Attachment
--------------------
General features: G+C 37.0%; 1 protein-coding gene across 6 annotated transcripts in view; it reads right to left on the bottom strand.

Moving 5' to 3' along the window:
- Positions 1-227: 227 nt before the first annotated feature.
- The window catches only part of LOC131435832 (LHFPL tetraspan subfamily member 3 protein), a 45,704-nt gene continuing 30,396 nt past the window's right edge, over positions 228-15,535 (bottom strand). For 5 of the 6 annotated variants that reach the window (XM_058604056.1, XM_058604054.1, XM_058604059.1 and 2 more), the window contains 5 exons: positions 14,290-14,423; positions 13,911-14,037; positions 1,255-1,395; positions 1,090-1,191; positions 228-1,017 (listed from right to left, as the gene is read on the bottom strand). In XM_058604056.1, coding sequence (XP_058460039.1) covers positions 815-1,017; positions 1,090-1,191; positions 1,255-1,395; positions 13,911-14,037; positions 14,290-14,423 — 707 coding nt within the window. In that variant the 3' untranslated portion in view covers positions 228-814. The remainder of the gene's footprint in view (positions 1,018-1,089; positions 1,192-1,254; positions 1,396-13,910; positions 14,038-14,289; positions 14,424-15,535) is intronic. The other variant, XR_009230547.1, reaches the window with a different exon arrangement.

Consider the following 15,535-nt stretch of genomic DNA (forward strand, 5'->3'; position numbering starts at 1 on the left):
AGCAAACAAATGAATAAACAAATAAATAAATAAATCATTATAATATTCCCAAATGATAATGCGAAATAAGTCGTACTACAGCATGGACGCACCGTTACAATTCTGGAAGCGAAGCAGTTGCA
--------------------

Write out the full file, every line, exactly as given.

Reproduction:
General features: G+C 37.0%; 1 protein-coding gene across 6 annotated transcripts in view; it reads right to left on the bottom strand.

Moving 5' to 3' along the window:
- Positions 1-227: 227 nt before the first annotated feature.
- The window catches only part of LOC131435832 (LHFPL tetraspan subfamily member 3 protein), a 45,704-nt gene continuing 30,396 nt past the window's right edge, over positions 228-15,535 (bottom strand). For 5 of the 6 annotated variants that reach the window (XM_058604056.1, XM_058604054.1, XM_058604059.1 and 2 more), the window contains 5 exons: positions 14,290-14,423; positions 13,911-14,037; positions 1,255-1,395; positions 1,090-1,191; positions 228-1,017 (listed from right to left, as the gene is read on the bottom strand). In XM_058604056.1, coding sequence (XP_058460039.1) covers positions 815-1,017; positions 1,090-1,191; positions 1,255-1,395; positions 13,911-14,037; positions 14,290-14,423 — 707 coding nt within the window. In that variant the 3' untranslated portion in view covers positions 228-814. The remainder of the gene's footprint in view (positions 1,018-1,089; positions 1,192-1,254; positions 1,396-13,910; positions 14,038-14,289; positions 14,424-15,535) is intronic. The other variant, XR_009230547.1, reaches the window with a different exon arrangement.

Consider the following 15,535-nt stretch of genomic DNA (forward strand, 5'->3'; position numbering starts at 1 on the left):
AGCAAACAAATGAATAAACAAATAAATAAATAAATCATTATAATATTCCCAAATGATAATGCGAAATAAGTCGTACTACAGCATGGACGCACCGTTACAATTCTGGAAGCGAAGCAGTTGCA